In recent weeks, Czech President Vaclav Klaus has received a great deal of criticism from both domestic and foreign opponents for his continued refusal to sign the Lisbon Treaty on European integration. Much of this criticism took the form of ad hominem attacks portraying the president as an eccentric provocateur, selfishly seeking media attention for his "extremist" views. (In fact, 65 percent of Czechs agree with him.) Virtually none of his opponents have actually bothered to engage the president on the substance of his arguments.
That is, alas, typical. Proponents of closer European integration seldom acknowledge criticism of their project, let alone address its problems. Take, for example, waste and corruption in Brussels. The European Court of Auditors has refused to certify the EU budget for 14 years in a row. Yet no visible action has been taken to make EU accounting more transparent. If the European Union were a corporation, its top management would have been jailed long time ago.
Or consider the state of democracy in Europe. Klaus is hardly the only one to argue that Brussels is increasingly unaccountable and unanswerable to anyone. In its June judgment on the Lisbon Treaty, for example, Germany's Federal Constitutional Court criticized the European Union's democratic deficit. The court warned that the Lisbon Treaty failed to fill the gap between the growing powers of the European Union and its undemocratic internal decision-making and appointment procedures.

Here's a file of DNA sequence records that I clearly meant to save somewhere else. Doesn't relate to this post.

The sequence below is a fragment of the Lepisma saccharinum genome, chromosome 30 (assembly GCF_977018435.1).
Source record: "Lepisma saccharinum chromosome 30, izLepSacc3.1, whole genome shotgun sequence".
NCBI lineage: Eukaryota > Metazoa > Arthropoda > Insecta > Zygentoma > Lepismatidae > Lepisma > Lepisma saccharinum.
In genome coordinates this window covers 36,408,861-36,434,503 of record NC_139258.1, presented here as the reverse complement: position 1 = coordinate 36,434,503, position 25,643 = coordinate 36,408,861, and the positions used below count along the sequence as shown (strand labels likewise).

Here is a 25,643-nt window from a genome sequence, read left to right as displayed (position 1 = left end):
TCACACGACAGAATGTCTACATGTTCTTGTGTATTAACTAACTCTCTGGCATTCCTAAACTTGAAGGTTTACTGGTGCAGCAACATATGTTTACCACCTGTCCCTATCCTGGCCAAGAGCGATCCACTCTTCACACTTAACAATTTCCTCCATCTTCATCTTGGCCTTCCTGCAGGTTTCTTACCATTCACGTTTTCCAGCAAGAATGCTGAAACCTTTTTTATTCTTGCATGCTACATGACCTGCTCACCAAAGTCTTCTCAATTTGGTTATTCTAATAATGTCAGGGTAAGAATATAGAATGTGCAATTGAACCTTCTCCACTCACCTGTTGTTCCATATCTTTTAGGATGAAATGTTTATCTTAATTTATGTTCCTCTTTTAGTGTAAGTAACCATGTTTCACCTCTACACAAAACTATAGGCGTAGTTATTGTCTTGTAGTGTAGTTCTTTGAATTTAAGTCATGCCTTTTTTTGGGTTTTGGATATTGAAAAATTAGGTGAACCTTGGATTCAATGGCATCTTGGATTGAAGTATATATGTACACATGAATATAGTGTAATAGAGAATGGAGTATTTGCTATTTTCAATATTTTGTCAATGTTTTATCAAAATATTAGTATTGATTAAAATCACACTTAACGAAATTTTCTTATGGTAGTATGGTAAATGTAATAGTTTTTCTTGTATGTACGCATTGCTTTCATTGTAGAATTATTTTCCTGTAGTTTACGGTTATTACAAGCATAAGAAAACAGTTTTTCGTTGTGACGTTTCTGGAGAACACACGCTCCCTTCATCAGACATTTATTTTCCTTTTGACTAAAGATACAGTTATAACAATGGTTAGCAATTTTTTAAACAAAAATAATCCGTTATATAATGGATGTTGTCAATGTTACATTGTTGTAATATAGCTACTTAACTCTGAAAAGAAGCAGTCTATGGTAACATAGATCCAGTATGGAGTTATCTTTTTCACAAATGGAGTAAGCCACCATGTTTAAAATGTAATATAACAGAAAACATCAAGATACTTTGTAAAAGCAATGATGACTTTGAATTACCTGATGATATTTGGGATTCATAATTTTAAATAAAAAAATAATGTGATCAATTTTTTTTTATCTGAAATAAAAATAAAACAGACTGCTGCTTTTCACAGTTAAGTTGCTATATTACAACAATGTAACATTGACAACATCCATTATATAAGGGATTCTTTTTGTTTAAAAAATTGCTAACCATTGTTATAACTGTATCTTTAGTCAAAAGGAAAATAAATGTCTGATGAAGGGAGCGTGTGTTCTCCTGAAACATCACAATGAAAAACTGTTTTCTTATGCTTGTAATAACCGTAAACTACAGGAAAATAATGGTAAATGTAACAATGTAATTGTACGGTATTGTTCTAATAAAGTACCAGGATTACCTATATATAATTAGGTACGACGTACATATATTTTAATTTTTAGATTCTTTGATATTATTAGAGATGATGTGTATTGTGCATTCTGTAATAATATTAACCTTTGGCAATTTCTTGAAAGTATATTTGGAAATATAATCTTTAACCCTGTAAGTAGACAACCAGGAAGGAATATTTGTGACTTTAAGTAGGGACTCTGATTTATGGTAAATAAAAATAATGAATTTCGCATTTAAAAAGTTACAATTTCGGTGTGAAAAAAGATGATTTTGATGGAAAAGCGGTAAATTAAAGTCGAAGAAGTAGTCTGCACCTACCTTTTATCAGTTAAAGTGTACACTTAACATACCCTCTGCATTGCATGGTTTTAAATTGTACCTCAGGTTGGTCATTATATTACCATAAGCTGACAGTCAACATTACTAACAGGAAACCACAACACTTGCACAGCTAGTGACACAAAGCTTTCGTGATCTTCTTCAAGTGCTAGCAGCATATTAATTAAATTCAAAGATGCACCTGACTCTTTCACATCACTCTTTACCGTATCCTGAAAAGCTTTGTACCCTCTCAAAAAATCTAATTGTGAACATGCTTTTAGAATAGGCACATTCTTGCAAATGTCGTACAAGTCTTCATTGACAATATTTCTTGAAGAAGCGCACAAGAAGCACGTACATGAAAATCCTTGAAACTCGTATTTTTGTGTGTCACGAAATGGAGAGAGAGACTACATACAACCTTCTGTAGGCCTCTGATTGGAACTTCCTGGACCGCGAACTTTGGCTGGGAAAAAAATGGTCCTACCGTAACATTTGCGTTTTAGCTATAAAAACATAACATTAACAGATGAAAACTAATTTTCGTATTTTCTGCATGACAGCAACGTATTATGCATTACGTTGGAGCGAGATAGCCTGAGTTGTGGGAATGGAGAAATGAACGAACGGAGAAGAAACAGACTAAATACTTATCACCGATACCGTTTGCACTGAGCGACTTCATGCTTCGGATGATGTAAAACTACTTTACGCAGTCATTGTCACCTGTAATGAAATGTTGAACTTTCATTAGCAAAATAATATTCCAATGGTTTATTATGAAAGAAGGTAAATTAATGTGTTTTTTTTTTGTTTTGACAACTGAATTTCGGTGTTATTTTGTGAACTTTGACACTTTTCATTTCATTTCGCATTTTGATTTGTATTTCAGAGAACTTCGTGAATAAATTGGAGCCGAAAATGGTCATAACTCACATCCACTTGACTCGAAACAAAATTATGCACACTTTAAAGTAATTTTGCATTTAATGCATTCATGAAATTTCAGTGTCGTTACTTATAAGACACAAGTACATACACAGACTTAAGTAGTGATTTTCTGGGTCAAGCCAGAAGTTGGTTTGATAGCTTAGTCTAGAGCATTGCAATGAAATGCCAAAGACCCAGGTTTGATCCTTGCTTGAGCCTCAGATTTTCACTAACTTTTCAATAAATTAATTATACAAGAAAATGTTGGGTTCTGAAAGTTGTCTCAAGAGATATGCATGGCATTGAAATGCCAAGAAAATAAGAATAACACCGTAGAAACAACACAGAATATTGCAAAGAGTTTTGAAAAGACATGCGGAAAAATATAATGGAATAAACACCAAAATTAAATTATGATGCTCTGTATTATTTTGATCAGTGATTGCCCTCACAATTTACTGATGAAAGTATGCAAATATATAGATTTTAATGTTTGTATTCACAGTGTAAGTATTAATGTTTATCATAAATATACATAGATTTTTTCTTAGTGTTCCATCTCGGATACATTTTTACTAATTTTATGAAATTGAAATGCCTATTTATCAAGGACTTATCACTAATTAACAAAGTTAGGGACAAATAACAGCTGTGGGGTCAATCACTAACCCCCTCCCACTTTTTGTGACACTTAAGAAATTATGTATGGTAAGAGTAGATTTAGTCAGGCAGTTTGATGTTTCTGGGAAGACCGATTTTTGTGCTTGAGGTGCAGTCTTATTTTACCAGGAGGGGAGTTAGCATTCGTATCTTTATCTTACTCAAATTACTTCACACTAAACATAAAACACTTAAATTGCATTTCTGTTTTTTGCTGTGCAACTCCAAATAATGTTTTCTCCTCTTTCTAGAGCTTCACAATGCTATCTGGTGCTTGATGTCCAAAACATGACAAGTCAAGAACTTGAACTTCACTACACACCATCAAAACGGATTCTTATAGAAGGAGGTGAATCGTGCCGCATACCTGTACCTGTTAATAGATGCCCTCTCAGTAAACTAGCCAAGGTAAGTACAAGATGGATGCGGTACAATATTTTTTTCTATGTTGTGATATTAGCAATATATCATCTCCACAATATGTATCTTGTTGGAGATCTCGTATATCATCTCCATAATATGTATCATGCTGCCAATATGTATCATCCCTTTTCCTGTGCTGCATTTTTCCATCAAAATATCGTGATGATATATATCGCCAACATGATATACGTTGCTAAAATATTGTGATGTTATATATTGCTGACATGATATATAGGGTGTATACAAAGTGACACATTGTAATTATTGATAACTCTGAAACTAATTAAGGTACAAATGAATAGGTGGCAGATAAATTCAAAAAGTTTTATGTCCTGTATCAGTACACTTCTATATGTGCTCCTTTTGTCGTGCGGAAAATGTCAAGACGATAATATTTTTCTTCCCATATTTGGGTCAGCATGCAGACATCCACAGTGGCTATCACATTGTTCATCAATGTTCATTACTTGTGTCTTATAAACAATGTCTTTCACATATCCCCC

The European Union started off as a simple free trade area, but today it increasingly resembles a nation-state with its own flag, anthem, currency, and, if the Lisbon Treaty comes into force, its own president and diplomatic service. Yet, remarkably, this amalgamation of 27 cultures, polities, economies, and histories into one superstate ruled by an unelected technocracy in Brussels is proceeding apace regardless of public opinion. Thus, when the Dutch, French, and Irish refused further integration in referendums, they were simply ignored.
Indeed, the cause of an "ever closer union" excites almost religious passions among EU enthusiasts. To be against the EU project is portrayed as not simply wrong, but evil. Opponents of integration are often dismissed as nationalists or xenophobes. In fact, it is the lack of open discussion about the European Union that pushes some people whose voices are consistently ignored to the extremes of the political spectrum. It is no coincidence that the increasing power of the European Union has been accompanied by increasing polarization in the European Parliament -- the only EU body that reflects the preferences of European electorates.